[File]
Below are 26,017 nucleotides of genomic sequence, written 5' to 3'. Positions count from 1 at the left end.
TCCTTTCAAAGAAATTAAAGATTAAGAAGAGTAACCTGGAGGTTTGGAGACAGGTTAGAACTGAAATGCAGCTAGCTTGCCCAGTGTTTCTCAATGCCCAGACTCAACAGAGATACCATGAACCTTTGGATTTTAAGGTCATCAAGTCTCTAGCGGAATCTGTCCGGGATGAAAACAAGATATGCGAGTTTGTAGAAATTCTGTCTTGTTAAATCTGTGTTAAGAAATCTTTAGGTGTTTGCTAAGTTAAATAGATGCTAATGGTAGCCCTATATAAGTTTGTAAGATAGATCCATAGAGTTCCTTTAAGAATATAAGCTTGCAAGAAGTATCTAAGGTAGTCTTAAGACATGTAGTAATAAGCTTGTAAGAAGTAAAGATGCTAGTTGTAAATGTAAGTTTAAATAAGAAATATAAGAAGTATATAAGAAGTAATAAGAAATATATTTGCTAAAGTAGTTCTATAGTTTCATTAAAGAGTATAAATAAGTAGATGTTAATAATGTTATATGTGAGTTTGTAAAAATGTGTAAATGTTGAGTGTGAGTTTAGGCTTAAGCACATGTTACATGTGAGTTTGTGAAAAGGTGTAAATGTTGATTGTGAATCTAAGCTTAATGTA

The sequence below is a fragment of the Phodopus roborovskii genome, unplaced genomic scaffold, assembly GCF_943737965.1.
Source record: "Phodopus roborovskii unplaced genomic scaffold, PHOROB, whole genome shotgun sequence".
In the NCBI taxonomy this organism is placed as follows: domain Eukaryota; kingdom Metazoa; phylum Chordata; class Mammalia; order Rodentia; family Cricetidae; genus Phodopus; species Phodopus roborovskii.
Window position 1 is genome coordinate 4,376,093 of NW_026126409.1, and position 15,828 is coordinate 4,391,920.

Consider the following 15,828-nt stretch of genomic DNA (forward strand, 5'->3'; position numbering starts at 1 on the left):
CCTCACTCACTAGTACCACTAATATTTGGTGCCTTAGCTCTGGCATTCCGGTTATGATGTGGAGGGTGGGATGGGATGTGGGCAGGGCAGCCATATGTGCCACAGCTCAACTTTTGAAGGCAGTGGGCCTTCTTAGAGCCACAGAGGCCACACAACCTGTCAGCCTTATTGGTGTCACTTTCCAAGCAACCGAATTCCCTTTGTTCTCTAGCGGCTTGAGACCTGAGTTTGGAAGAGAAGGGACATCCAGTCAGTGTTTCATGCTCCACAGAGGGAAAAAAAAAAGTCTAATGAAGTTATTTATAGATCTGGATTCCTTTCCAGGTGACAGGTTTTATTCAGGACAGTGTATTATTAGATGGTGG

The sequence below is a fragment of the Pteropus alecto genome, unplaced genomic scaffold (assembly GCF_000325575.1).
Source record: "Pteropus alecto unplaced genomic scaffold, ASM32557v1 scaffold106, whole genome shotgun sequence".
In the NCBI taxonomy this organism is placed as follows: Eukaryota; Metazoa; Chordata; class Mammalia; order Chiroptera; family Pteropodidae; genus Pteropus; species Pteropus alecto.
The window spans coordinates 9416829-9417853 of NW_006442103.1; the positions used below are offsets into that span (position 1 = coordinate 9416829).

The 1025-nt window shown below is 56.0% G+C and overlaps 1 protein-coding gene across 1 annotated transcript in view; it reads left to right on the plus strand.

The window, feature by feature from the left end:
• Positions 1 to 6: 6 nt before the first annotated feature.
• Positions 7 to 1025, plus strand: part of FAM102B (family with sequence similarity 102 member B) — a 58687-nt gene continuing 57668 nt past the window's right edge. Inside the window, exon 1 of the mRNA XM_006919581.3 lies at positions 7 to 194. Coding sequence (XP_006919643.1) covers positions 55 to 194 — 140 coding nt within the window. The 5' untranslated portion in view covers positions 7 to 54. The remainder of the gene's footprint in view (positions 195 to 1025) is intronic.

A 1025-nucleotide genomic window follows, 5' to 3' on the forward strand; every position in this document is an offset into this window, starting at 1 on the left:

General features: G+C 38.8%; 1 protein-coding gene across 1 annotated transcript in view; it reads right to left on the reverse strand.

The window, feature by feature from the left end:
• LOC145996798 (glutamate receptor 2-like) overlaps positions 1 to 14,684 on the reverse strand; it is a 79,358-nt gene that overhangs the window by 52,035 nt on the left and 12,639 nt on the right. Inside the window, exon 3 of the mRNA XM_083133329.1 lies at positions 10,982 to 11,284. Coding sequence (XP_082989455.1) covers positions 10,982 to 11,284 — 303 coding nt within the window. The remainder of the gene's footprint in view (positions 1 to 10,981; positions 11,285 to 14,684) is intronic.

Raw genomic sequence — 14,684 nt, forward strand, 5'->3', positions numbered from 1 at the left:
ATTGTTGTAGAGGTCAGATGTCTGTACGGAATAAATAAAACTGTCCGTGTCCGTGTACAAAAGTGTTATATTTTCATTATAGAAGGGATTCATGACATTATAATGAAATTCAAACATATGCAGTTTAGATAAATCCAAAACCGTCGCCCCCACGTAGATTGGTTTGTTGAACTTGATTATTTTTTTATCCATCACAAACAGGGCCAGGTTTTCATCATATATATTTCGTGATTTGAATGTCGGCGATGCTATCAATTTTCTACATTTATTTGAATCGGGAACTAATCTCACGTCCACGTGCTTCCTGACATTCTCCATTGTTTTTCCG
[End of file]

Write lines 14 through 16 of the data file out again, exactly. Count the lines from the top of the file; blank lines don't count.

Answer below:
The window, feature by feature from the left end:
• Positions 1 to 6: 6 nt before the first annotated feature.
• Positions 7 to 1025, plus strand: part of FAM102B (family with sequence similarity 102 member B) — a 58687-nt gene continuing 57668 nt past the window's right edge. Inside the window, exon 1 of the mRNA XM_006919581.3 lies at positions 7 to 194. Coding sequence (XP_006919643.1) covers positions 55 to 194 — 140 coding nt within the window. The 5' untranslated portion in view covers positions 7 to 54. The remainder of the gene's footprint in view (positions 195 to 1025) is intronic.